Certainly, no outside entry to my hearts, or no quick one, (with that Club-smallA in dummy)and the heart situation looked pretty hopeless for reasons stated above. However, I choose my partner well!

North Deals
Both Vul
K Q 8 7
K
A K Q J 6 3
A 4
6 4 2
Q J 9 6 2
9 5
K 6 5
 
N
W   E
S
 
A 9 5
A 3
10 8 7 2
10 8 3 2
 
J 10 3
10 8 7 5 4
4
Q J 9 7

 

The play to the first three tricks rather surprised me. A couple of major aces from partner followed by a small heart. (Fortunately, you can smile broadly on BBO without anyone seeing!) The board was over after the first five tricks and we  indeed got on very quickly to the next one.

The irony was that on the previous board, partner had reached 4 of a major after opening a flat but aceless 20 count while her 8 count on this board more than made up for that! What was correct was that the textbook lead was wrong. All the defence can take after Heart-smallQ lead is 3 heart tricks and the Spade-smallA.

That hidden diamond mine!

Many defenders faced a different auction which may have gone:

West              North            East                South

                        2Club-small                   Pass                2Diamond-small

Pass 1                  3Diamond-small                   Pass                3Heart-small

Pass                3NT                All Pass

1 I could not even think of overcalling here and bear the agony while the opposition muse over whether to punish this bid! South's next bid confirmed that silence was golden!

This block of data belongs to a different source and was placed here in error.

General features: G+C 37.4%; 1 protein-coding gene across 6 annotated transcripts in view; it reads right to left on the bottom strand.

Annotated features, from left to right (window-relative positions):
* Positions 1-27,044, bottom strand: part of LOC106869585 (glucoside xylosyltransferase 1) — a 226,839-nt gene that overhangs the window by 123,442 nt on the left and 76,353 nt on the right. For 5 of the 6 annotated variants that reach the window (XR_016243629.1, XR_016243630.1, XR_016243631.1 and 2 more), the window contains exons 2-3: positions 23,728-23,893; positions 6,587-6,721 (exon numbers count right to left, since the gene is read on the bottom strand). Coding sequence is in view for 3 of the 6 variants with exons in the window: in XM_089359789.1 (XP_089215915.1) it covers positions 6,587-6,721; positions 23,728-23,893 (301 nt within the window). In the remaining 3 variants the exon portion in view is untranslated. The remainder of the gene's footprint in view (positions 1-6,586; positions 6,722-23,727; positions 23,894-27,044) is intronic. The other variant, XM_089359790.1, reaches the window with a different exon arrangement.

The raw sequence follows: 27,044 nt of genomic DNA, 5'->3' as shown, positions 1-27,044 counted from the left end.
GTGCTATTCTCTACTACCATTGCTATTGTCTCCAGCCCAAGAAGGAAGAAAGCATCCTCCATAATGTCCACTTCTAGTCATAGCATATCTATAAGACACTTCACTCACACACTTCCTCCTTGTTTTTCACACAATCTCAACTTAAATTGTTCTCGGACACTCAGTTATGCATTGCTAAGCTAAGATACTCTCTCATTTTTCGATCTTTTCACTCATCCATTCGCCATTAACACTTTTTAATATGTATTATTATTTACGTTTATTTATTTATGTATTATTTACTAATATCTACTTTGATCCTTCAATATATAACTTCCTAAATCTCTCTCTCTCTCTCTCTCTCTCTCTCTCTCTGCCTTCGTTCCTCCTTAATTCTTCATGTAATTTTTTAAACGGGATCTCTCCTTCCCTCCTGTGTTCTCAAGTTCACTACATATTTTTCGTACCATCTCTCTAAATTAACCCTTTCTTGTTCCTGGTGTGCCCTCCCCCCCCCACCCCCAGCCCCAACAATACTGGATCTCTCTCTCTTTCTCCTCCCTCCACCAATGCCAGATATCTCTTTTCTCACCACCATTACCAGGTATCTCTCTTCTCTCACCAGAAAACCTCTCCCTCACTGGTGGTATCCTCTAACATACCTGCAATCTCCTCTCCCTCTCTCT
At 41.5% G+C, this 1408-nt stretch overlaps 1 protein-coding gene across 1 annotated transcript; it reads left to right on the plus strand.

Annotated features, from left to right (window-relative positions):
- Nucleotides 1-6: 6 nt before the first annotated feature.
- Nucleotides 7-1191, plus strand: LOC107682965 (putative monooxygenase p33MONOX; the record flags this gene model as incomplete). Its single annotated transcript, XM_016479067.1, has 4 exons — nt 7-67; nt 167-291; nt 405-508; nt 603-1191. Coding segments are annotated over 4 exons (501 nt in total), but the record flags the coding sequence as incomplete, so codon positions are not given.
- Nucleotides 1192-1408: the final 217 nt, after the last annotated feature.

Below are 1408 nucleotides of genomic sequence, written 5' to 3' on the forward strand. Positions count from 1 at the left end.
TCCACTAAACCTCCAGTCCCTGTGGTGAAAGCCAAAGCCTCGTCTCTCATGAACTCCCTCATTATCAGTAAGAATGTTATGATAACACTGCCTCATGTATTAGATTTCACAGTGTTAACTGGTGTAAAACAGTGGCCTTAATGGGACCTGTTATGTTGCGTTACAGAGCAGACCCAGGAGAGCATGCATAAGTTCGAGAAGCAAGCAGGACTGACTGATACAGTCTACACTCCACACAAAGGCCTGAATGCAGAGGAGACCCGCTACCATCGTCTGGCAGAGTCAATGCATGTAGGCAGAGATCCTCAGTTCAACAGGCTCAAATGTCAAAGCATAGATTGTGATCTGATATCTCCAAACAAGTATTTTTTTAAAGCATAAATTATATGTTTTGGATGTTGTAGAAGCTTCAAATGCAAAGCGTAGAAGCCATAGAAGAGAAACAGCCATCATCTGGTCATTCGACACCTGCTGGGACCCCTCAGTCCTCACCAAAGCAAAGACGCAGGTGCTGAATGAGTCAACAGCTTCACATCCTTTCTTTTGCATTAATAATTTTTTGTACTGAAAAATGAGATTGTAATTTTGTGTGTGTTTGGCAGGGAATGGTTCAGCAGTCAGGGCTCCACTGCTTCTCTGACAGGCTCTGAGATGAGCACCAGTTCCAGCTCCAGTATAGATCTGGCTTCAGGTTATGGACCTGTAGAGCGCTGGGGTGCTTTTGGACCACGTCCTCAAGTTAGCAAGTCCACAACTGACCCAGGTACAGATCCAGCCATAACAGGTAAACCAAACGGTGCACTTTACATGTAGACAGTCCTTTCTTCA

Maybe North told the opponents nothing by simply gambling 3NT over 2Diamond-smallwhich either shows 25+ balanced (as per the text-book..let's rewrite that book) or gambling style.

Occasionally, North did mention their second suit making South declarer. However, with Heart-smallA lead out of the question (except perhaps where North has "gambled" where ace leads are encouraged), East may well try a club to the QKA (though West would do well to withhold the king). North still needs one spade trick to count to 9 or if the Club-smallK had been played, they could finesse the Club-small10. After bidding 3Diamond-small, East should just be a little suspicious of this spade play. Although they could not see the diamond suit, it was likely to be strong to justify the 2Club-small opening.

smell a rat.jpg

Only one East player, Otago’s Tim Webb, smelt the rat and seeing a mangy heart suit in dummy, won his Spade-smallA and tried a speculative Heart-smallA and got the “come on” from his partner.

Well done also to Christchurch's Sharyn Silcock who found the low heart lead from the West seat after South had bid the suit.

I am still not convinced this was the hour when it was right to overcall a Precision Club being vulnerable. At least, it made the switch easy for partner!

And a bidding problem for tomorrow…or maybe it is no problem!

     
South Deals
N-S Vul
 
N
W   E
S
   
 
A K 7 5
K Q 9 3 2
K 8 6 2
West North East South
      1 
Pass 1  Pass ?

 

No explanations needed….just your bid!

Richard Solomon